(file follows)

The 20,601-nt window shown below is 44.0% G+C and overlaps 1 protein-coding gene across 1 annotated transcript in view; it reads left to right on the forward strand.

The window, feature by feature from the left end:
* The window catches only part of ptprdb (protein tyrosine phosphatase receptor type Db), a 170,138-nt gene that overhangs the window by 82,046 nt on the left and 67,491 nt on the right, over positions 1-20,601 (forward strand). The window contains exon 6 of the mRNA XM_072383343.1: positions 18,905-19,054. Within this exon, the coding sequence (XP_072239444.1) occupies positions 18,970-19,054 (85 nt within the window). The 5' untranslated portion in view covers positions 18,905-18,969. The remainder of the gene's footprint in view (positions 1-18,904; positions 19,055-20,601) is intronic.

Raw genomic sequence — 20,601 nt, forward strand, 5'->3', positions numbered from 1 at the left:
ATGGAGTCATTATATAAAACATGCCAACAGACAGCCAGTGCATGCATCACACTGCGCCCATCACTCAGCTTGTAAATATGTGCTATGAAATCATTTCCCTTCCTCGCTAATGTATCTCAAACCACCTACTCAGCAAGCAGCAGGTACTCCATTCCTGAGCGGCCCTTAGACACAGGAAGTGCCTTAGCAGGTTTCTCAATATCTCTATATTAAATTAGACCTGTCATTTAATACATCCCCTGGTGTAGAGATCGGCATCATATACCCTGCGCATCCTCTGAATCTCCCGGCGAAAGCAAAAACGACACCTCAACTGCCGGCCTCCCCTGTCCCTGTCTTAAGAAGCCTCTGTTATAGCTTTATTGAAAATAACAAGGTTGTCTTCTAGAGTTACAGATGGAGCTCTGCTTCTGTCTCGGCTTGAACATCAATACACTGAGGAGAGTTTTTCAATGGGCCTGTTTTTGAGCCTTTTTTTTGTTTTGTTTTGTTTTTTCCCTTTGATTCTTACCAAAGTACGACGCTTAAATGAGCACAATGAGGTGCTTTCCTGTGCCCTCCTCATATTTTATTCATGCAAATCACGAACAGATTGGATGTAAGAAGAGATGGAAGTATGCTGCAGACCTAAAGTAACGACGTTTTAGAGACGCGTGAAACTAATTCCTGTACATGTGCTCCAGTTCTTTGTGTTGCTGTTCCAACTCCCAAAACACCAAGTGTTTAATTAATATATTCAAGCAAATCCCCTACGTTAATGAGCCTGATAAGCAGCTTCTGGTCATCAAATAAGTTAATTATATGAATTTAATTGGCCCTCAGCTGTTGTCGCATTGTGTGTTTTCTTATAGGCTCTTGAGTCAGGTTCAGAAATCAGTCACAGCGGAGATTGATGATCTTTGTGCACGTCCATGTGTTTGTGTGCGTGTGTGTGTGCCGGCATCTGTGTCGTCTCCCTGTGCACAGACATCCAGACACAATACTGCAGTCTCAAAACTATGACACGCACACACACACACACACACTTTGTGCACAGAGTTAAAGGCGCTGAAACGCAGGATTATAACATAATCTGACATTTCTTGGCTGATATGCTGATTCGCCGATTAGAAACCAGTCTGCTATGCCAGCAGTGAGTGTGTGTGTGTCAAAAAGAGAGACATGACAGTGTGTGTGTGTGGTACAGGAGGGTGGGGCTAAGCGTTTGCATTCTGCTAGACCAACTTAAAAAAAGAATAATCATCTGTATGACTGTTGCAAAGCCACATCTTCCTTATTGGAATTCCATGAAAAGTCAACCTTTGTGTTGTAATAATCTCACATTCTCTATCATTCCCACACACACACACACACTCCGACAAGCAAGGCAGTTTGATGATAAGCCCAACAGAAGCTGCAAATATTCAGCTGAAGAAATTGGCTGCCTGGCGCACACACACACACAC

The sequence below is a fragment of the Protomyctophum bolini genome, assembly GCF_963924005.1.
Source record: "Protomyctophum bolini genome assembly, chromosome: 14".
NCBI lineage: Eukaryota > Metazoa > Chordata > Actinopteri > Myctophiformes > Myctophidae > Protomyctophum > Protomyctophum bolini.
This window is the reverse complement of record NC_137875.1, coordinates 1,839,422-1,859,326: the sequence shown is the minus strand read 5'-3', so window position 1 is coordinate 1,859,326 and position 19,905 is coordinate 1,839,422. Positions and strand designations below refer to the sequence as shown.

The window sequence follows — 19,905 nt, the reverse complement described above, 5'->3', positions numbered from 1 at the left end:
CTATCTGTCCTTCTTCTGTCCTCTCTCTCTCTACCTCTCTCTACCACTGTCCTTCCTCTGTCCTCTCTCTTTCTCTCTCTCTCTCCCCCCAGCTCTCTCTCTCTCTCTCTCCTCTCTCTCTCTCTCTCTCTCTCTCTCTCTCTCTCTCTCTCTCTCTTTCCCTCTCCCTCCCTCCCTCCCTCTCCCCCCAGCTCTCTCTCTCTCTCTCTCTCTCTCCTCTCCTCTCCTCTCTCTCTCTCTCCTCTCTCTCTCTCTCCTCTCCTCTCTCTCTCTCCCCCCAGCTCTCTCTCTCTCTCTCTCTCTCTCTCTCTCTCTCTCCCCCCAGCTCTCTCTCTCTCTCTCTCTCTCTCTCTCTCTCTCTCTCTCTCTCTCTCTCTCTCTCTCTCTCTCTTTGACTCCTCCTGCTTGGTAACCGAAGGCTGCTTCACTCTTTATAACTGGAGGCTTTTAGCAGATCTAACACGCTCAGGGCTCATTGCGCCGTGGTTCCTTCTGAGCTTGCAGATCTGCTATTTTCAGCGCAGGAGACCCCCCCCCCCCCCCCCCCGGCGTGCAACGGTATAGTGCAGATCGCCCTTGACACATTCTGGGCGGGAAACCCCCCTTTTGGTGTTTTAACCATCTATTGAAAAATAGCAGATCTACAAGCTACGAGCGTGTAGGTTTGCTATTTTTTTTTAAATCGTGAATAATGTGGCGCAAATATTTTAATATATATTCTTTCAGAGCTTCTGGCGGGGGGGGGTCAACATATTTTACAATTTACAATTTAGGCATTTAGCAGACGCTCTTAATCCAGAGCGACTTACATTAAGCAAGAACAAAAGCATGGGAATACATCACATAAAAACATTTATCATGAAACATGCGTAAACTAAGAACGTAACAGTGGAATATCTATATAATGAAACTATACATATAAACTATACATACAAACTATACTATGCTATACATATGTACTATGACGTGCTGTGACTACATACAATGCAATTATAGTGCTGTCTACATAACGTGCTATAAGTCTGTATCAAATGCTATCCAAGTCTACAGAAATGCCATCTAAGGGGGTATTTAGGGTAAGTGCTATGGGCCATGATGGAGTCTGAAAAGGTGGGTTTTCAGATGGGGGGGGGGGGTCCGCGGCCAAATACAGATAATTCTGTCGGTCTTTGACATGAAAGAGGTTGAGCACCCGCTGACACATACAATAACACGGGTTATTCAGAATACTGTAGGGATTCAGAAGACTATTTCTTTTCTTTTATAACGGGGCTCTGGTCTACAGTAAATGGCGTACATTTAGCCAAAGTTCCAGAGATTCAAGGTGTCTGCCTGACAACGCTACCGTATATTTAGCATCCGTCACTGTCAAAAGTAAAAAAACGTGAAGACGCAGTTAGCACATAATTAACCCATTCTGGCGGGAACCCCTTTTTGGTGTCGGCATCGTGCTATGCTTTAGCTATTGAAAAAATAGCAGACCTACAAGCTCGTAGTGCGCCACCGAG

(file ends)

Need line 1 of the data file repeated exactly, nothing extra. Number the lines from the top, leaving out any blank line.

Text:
The 20,601-nt window shown below is 44.0% G+C and overlaps 1 protein-coding gene across 1 annotated transcript in view; it reads left to right on the forward strand.